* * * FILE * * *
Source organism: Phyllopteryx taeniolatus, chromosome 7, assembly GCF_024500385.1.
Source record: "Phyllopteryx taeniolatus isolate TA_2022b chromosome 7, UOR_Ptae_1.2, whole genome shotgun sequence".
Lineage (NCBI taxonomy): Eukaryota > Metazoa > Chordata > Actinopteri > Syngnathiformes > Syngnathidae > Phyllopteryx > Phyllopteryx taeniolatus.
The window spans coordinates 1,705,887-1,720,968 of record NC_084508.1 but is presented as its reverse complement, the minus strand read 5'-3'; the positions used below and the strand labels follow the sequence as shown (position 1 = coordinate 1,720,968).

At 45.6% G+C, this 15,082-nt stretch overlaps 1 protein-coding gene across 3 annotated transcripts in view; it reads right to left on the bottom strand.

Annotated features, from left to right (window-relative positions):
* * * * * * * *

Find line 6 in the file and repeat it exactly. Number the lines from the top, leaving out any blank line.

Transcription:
Annotated features, from left to right (window-relative positions):